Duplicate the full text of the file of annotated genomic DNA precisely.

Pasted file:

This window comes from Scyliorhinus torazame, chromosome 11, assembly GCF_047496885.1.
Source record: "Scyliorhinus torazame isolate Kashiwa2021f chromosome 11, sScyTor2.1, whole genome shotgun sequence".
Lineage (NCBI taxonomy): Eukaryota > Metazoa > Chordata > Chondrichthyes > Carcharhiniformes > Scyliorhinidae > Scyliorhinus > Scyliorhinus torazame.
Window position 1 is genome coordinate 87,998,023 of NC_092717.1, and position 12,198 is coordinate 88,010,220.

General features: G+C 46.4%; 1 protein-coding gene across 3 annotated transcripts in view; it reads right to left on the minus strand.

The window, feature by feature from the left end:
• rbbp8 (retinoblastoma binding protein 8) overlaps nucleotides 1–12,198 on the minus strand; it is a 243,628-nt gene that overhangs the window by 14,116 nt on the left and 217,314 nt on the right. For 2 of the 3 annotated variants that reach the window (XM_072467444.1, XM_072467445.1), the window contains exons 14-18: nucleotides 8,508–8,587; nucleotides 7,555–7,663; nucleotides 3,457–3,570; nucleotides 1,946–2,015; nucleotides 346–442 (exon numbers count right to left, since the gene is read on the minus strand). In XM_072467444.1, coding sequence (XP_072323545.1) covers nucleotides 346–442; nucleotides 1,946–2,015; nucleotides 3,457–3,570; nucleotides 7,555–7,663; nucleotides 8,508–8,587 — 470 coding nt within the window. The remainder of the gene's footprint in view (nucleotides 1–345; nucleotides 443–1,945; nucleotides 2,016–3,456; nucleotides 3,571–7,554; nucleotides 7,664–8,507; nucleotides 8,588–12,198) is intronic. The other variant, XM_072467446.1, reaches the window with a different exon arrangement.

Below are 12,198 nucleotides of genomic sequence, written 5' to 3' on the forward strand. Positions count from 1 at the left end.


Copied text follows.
This window comes from Scyliorhinus torazame, chromosome 11, assembly GCF_047496885.1.
Source record: "Scyliorhinus torazame isolate Kashiwa2021f chromosome 11, sScyTor2.1, whole genome shotgun sequence".
Lineage (NCBI taxonomy): Eukaryota > Metazoa > Chordata > Chondrichthyes > Carcharhiniformes > Scyliorhinidae > Scyliorhinus > Scyliorhinus torazame.
Window position 1 is genome coordinate 87,998,023 of NC_092717.1, and position 12,198 is coordinate 88,010,220.

General features: G+C 46.4%; 1 protein-coding gene across 3 annotated transcripts in view; it reads right to left on the minus strand.

The window, feature by feature from the left end:
• rbbp8 (retinoblastoma binding protein 8) overlaps nucleotides 1–12,198 on the minus strand; it is a 243,628-nt gene that overhangs the window by 14,116 nt on the left and 217,314 nt on the right. For 2 of the 3 annotated variants that reach the window (XM_072467444.1, XM_072467445.1), the window contains exons 14-18: nucleotides 8,508–8,587; nucleotides 7,555–7,663; nucleotides 3,457–3,570; nucleotides 1,946–2,015; nucleotides 346–442 (exon numbers count right to left, since the gene is read on the minus strand). In XM_072467444.1, coding sequence (XP_072323545.1) covers nucleotides 346–442; nucleotides 1,946–2,015; nucleotides 3,457–3,570; nucleotides 7,555–7,663; nucleotides 8,508–8,587 — 470 coding nt within the window. The remainder of the gene's footprint in view (nucleotides 1–345; nucleotides 443–1,945; nucleotides 2,016–3,456; nucleotides 3,571–7,554; nucleotides 7,664–8,507; nucleotides 8,588–12,198) is intronic. The other variant, XM_072467446.1, reaches the window with a different exon arrangement.

Below are 12,198 nucleotides of genomic sequence, written 5' to 3' on the forward strand. Positions count from 1 at the left end.